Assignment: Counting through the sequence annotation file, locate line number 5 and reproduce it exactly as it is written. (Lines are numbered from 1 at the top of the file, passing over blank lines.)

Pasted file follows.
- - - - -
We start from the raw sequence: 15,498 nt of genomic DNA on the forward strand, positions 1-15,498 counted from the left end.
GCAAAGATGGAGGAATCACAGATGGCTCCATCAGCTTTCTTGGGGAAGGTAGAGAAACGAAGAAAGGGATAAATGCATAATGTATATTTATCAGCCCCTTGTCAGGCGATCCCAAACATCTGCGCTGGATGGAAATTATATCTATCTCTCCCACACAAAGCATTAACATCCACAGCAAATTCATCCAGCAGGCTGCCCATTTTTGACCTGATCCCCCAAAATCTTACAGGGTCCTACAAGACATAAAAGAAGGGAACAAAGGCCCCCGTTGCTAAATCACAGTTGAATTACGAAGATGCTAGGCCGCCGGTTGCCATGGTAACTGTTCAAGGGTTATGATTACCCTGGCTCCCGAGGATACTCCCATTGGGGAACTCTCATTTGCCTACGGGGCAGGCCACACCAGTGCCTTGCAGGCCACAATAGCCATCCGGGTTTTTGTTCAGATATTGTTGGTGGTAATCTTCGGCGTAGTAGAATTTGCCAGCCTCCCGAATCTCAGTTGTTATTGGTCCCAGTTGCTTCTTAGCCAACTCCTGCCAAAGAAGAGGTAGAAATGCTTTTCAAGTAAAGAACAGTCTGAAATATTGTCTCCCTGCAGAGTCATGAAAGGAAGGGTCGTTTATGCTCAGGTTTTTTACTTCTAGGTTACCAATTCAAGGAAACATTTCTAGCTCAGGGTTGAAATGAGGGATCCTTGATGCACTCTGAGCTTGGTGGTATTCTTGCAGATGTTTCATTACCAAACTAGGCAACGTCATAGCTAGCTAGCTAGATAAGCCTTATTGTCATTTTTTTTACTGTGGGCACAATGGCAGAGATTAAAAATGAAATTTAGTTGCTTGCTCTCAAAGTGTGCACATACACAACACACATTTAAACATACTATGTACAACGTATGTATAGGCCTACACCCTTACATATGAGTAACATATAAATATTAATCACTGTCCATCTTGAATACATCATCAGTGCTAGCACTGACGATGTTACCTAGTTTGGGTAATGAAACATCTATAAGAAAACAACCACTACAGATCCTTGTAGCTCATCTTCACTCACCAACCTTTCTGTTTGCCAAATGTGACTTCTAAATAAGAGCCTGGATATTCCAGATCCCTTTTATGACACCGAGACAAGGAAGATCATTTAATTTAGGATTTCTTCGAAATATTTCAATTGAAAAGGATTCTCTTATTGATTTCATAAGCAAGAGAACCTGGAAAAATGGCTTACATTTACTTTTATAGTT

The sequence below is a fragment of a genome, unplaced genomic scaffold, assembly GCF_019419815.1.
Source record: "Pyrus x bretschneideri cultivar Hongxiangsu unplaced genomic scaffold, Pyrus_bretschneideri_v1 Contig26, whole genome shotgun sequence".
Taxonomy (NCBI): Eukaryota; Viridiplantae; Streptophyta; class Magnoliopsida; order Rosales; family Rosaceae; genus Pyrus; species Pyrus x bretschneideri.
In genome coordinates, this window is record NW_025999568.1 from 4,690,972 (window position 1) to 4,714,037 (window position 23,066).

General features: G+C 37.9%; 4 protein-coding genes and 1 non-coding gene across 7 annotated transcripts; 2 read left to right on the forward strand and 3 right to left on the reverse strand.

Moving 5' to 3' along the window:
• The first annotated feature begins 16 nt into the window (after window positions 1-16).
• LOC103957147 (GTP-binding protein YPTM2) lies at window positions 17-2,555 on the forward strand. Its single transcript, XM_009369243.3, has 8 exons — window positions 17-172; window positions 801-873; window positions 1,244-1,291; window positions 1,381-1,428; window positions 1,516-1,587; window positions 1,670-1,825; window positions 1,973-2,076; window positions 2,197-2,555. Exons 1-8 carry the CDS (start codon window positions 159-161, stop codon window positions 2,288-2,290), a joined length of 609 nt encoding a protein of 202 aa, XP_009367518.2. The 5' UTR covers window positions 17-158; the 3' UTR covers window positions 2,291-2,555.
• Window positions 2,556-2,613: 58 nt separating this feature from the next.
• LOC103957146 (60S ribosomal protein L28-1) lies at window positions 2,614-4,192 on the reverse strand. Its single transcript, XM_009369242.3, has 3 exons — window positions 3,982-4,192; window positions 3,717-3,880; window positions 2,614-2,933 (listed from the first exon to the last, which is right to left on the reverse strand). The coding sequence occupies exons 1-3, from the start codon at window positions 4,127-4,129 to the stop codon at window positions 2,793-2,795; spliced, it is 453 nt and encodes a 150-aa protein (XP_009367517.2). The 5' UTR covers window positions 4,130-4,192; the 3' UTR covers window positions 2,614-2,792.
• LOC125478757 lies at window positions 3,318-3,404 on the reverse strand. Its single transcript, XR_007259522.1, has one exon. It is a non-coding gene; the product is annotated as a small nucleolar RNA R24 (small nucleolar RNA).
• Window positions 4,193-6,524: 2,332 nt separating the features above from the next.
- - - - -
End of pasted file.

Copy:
Taxonomy (NCBI): Eukaryota; Viridiplantae; Streptophyta; class Magnoliopsida; order Rosales; family Rosaceae; genus Pyrus; species Pyrus x bretschneideri.